The Ambassador of Rwanda to Nigeria, Mr. Stanislaus Kamanzi, has urged governments to maintain principles that ensure the security of their citizens are not compromised.
Kamanzi made the statement at a press briefing held by the Rwanda Embassy announcing its lecture programme in collaboration with the University of Abuja, to commemorate 25 years of the 1994 Rwanda Genocide against the Tutsis, in Nigeria. The lecture takes place on April 7, the UN Day for Reflection on Rwanda Genocide, at the University of Abuja, Gwagwalada.
Every government, the high commissioner noted, has the responsibility and capacity of ensuring the safety of its citizens are not compromised, whether on matters of governance or peace and security to prevent genocidal occurrence.
Rwanda, he said, has had to embark on a renaissance in the aftermath of the 1994 genocide in order to achieve its status as an inclusive nation, concerned about the safety and security of all its citizens.
“Commemorating the genocide in Rwanda, shouldn’t be the responsibility of Rwandans only but the responsibility of everyone, as it is a crime against Rwandans and humanity,” urged Kamanzi.
Governments and the international community, he urged should commemorate the UN approved day with a view “to draw lessons from it, in a manner that engenders better understanding that dictates action in similar circumstances.”
Speaking of the University’s collaboration with the government of Rwanda in commemoration of the genocide, the Head of Department, History & International Relations, Dr. Philip Afaha, said the lecture is aimed at not only condemning genocide, but as a people with one voice take action against its reoccurrence.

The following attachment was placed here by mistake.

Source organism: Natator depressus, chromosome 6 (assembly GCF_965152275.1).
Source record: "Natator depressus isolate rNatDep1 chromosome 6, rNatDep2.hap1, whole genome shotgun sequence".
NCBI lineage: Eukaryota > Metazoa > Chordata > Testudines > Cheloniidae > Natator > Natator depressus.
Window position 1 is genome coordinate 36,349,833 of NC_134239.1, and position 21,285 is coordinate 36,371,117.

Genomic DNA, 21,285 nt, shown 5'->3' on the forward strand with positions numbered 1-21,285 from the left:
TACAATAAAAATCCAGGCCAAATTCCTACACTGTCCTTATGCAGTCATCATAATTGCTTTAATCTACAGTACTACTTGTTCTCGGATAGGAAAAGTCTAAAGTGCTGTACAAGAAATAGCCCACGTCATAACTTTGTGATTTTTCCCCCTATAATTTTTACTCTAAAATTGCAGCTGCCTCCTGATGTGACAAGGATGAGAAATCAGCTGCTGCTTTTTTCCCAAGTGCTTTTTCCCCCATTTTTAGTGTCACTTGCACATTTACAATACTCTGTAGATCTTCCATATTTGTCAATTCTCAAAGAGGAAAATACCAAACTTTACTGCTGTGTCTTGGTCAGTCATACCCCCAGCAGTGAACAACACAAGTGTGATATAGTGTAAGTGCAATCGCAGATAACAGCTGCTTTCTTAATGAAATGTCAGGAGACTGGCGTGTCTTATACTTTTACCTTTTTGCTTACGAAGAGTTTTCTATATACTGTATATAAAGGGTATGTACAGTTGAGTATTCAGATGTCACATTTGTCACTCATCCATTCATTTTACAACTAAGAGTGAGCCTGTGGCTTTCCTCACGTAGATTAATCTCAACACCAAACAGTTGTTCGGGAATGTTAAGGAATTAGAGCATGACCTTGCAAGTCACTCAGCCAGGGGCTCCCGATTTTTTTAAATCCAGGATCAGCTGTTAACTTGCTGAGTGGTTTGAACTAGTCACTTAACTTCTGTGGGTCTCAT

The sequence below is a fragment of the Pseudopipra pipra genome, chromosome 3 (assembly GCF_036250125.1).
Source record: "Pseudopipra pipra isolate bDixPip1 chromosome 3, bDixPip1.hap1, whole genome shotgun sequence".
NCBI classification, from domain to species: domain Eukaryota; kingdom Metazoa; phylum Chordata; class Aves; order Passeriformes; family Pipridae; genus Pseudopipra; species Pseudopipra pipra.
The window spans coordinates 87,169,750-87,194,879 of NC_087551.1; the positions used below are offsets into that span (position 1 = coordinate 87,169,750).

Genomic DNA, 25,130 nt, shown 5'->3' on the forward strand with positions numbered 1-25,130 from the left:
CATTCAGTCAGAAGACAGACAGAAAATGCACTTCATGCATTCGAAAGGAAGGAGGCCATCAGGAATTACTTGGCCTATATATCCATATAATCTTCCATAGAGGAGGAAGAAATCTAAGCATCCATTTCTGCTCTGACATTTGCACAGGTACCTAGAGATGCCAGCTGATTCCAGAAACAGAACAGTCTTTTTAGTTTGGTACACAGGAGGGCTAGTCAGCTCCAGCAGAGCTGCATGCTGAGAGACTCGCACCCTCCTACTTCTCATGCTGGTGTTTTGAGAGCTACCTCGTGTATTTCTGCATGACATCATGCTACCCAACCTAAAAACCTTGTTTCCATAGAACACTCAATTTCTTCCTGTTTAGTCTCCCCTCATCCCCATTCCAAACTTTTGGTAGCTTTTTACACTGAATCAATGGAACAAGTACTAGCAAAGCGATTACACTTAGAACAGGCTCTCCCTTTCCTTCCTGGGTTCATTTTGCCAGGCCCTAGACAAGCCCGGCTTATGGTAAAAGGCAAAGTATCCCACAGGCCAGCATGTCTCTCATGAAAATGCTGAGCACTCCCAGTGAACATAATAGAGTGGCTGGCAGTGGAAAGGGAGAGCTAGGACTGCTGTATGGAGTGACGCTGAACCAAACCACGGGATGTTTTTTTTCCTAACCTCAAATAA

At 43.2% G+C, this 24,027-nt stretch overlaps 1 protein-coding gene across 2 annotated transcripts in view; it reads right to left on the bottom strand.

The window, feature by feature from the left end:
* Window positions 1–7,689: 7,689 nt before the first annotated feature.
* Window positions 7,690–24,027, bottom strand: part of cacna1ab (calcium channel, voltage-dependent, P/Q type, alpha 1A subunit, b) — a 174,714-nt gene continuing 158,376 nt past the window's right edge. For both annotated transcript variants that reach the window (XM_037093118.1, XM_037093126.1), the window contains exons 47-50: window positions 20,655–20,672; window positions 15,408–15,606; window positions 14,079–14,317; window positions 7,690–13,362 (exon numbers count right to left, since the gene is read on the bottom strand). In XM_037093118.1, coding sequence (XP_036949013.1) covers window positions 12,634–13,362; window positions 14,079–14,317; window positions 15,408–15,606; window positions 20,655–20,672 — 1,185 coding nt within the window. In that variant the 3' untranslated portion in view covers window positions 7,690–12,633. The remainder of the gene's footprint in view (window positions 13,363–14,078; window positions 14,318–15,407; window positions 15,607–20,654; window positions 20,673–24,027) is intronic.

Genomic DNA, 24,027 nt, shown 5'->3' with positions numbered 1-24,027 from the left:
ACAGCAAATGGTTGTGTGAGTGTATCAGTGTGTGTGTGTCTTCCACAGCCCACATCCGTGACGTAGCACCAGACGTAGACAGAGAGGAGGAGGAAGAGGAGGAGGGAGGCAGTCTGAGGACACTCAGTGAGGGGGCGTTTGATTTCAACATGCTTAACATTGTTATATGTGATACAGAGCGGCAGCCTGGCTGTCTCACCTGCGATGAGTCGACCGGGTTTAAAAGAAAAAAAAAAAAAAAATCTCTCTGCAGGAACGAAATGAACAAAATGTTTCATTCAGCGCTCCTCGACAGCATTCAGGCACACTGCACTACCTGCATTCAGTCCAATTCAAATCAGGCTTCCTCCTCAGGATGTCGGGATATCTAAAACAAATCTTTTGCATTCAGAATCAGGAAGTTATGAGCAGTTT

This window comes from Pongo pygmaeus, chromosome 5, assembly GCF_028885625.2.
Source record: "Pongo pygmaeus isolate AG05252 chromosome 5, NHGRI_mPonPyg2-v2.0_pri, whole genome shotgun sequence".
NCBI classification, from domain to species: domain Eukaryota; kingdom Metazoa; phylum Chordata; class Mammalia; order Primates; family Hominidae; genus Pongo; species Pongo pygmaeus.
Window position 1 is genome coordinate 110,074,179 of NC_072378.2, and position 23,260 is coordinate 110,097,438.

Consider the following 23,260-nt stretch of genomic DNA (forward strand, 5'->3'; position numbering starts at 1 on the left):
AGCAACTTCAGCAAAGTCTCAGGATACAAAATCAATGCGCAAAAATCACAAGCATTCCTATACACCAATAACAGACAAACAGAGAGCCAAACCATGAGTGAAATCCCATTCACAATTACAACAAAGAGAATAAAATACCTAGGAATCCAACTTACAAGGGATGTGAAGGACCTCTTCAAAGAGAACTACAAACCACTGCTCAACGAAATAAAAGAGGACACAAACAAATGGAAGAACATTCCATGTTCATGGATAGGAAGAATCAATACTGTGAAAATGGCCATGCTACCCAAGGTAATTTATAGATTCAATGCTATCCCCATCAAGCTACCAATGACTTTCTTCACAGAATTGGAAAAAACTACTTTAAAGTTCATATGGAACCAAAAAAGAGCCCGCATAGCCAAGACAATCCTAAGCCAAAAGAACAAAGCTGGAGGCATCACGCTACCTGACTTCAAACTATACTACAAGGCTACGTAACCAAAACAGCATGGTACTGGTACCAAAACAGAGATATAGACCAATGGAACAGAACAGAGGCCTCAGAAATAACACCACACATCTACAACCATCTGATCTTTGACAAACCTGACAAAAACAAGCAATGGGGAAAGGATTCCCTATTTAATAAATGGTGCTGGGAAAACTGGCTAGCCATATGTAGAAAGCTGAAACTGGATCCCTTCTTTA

Afaha stressed that in view of observation of peoples’ cleansing arising from conflicts in Africa and around the world, Genocide must be seen not as a Rwandan but global issue.
“Nigeria can learn from Rwanda, a country that has got things right 25 years after the genocide. The commemoration is pertinent to address issues of genocide.”
Afaha further stressed the need for the extension of the UN Security Council to include African nations to ensure that issues of threats to security in African countries are speedily addressed.
Tagging the UN’s response to security threats in the developing world as elitist, Afaha, said the world organ, do not address security issues in Africa with the same speed it addresses such matters in developed world.
“It took the death of over a million people, in over 100 days before the international community intervened,” said Afaha.
He urged African countries to join voices with Nigeria, and other nations seeking the expansion of the UN Security Council to include African and developing nations, to ensure issues of security in the developing world are quickly addressed.